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Given a file with information sorted by line, I'm asked to write a program to store each line in a string.

This is the first line. 
This is the second line. 
This is the third line.
This is the fourth line.

My code is as follows:

#define MAX 70
#define NLine 4
int main()
    FILE *arq;
    char line[MAX];
    char *eof;
    char name[20];
    char *nline[NLine];
    int i;
    printf("\nGive me the name of the file: ");
    fgets(name, 20 , stdin);
    arq = fopen(name, "r");
    while( ( eof = fgets(line, MAX, arq ) )!= NULL )
            nline[i] = strdup(eof);
    for(i = 0; i < NLine; i++)
        printf("%s", nline[i]);
    for(i = 0; i < NLine; i++)
        free( nline[i] );
    return 0;

My output is a segmentation fault; but when I substitute arq = fopen(name, "r"); for arq = fopen("test.txt", "r"); the program runs perfectly. I execute gdb and it has returned

Program received signal SIGSEGV, Segmentation fault.
0x00007ffff7a7ea2b in fgets () from /lib64/libc.so.6

Is it wrong to call fopen with an array of strings as a parameter, or did I do something wrong in the program?

Also I would like to know how the part

    while( ( eof = fgets(line, MAX, arq ) )!= NULL )
            nline[i] = strdup(eof);

works. I just saw the code in this question and managed it to work; but I did not understand how the function read another line instead of keeping reading the same line, for there is no apparent change in how the eof is read from the file.

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2 Answers 2

up vote 1 down vote accepted

You did not initialise your pointers in the nline array. You need to set each one to NULL. Otherwise, when you come along and free them later, you will have undefined behaviour.

for( i = 0; i < NLine; i++ ) nline[i] = NULL;

Alternatively, you can save the number of lines that you read in and only free that many values, instead of all NLine of them. You should probably do this, because you need to do the same when you print the values out. You'll want to have a count. I've used line_count here.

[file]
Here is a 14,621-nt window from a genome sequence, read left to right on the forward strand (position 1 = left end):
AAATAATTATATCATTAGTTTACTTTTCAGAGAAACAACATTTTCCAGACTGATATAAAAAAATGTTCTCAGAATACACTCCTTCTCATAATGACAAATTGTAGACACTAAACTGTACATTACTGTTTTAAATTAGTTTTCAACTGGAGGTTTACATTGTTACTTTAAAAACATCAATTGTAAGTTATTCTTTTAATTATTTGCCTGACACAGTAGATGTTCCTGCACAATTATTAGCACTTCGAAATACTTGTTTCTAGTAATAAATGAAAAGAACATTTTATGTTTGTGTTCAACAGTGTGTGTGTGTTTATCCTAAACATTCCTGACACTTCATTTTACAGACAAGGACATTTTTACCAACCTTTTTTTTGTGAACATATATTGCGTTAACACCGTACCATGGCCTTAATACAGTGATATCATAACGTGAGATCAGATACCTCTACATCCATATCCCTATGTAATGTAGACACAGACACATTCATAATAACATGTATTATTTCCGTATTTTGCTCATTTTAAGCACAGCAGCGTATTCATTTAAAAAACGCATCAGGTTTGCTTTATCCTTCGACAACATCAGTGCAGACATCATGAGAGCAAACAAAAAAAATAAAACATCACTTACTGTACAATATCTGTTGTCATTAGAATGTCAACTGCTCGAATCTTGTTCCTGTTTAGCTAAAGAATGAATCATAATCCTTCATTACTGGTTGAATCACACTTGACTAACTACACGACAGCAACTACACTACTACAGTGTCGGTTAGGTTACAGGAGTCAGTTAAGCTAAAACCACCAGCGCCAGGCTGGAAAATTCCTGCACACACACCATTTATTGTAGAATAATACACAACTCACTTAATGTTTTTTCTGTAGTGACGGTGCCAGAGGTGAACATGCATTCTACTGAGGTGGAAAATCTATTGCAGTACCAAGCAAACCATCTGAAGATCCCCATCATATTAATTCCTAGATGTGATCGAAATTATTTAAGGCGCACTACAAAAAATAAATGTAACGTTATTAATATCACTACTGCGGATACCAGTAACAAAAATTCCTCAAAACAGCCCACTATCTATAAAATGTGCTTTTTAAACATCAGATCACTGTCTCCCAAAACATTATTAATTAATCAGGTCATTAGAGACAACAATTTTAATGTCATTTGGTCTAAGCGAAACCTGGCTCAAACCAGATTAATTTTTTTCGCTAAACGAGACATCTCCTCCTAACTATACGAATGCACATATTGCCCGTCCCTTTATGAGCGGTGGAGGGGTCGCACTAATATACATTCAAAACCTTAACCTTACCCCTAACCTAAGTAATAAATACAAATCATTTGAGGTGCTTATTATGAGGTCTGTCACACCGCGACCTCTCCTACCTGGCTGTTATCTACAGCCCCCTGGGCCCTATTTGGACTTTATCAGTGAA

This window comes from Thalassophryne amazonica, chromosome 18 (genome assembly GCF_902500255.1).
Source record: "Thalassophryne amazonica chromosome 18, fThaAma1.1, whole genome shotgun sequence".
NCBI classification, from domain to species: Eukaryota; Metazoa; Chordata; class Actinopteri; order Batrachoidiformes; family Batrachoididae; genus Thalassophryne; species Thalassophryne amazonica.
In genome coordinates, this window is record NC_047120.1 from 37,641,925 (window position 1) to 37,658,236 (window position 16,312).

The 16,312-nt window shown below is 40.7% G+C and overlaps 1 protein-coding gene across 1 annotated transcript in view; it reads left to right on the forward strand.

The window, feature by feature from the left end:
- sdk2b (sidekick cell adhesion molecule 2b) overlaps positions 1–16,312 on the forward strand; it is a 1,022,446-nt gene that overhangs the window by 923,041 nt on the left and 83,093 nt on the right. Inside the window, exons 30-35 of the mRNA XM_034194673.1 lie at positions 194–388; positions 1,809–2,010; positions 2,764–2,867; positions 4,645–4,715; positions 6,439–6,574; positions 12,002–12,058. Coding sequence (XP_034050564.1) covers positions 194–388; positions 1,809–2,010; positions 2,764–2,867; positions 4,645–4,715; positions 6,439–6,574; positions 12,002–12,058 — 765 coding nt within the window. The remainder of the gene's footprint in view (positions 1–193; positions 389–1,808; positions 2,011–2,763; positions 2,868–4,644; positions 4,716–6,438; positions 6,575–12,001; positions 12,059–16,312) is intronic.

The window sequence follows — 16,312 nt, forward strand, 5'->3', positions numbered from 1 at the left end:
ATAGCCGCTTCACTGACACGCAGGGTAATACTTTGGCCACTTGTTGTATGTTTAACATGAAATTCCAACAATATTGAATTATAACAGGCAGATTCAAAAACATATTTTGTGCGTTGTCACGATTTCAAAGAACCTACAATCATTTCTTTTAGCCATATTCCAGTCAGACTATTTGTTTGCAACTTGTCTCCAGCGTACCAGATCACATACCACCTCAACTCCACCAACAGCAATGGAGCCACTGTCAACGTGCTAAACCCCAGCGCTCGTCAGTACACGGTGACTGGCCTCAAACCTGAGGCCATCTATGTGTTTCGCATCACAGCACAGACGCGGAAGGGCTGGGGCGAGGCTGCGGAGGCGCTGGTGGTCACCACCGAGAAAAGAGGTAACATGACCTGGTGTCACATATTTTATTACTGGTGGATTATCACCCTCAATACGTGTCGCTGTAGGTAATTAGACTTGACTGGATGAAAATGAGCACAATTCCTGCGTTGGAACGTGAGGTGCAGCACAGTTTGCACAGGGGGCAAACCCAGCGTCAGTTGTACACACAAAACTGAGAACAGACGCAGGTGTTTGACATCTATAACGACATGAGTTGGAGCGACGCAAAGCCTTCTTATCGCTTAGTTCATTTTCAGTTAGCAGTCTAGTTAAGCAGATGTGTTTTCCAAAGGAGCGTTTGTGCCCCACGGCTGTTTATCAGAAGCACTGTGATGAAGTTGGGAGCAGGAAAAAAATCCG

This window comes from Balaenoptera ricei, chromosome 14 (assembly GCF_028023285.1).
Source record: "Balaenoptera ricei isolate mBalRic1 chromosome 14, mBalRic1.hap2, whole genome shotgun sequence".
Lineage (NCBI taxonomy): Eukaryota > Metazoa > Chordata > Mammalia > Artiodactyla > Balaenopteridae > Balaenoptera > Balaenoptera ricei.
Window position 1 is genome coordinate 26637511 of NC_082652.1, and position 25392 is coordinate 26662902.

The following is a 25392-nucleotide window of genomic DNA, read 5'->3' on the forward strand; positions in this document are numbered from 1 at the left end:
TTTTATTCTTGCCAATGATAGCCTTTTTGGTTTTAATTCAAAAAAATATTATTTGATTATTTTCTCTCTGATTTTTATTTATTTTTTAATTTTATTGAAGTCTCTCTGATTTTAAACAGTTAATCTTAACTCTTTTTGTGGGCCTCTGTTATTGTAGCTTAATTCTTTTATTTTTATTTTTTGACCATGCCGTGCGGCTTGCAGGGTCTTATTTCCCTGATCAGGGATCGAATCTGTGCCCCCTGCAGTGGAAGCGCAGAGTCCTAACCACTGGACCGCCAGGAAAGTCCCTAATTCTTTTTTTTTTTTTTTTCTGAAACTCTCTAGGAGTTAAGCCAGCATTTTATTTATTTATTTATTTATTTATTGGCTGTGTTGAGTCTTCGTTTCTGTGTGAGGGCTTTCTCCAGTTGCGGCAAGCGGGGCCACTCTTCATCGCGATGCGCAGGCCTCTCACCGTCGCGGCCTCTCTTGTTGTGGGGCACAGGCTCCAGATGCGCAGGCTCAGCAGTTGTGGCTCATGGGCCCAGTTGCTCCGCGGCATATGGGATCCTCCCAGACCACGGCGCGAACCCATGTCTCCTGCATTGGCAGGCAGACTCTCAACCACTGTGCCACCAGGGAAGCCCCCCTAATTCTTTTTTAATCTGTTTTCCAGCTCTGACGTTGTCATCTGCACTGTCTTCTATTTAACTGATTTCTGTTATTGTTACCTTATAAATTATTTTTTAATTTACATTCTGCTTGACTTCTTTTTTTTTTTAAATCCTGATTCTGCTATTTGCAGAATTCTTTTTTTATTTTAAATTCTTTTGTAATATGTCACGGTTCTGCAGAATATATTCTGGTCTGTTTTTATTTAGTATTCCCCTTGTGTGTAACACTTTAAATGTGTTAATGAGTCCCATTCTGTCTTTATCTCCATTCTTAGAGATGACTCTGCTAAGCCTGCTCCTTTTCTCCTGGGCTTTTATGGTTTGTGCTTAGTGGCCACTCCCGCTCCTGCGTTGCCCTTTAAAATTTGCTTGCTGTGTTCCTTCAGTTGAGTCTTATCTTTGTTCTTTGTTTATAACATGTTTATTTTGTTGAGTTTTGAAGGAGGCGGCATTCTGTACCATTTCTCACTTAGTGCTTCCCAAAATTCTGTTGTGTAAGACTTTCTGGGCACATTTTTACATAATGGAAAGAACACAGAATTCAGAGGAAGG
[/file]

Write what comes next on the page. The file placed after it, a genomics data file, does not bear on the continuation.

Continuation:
for( i = 0; i < line_count; i++ ) free(nline[i]);

You have potential buffer overflow when you read the lines in. You need to make sure your array indices stay in range:

line_count = 0;
while( line_count < NLine && fgets(line, MAX, arq) )
    nline[i++] = strdup(line);

And yet another thing, as pointed out by the user Myforwik, fgets leaves the line separator character in the string, and you must remove it yourself when you read in the file name:

if( fgets(name, 20 , stdin) ) {
    /* Remove line terminator(s) if any: iscntrl() from ctype.h is okay */
    for( i = strlen(name)-1; i >= 0 && iscntrl(p[i]); i-- ) p[i] = '\0';
} else {
    name[0] = '\0';
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fgets will include a carrage return in name, so you are trying to open a file that has a carriage return at the end of the name, which will fail. Since you never check if the program successfully opened the file, the next fgets will be undefined behaviour.

For a start you need to add: if (!arq) { printf("could not open file"); return; } after you attempt fopen.

The other part is simple, it is assigns eof to the output of fgets, then if compares eof to null.

Also you have massive other problems. char *eof; does not allocate room for a string. it allocates a pointer only. you probably want something like char *eof; eof = malloc(1024); You also have this problem with your array of lines. You need to allocate memory to each line. You can't just copy the string to a point - those points need to point to some memory first.

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"char *eof; does not allocate room for a string" -- Have you never used strdup before? –  paddy Nov 27 '13 at 1:38
@Myforwik, I just added if (!arq) { printf("could not open file"); return; } after my attempt to open the file, and now my output is always could not open file. Also, I did initiate each nline[i] with malloc ( 20 * sizeof (char) ) and initialize each nline[i] with NULL as @paddy has suggested. –  Paulo H Nov 27 '13 at 1:43
I did not suggest that. –  paddy Nov 27 '13 at 1:44
What Myforwik is trying to tell you is that you should remove the newline from the string you read in. Simply start at strlen(name)-1 and set characters to 0 while they are '\n', '\r' or '\f'. –  paddy Nov 27 '13 at 1:58
@PauloHenrique I have added code to my answer to illustrate. –  paddy Nov 27 '13 at 3:57

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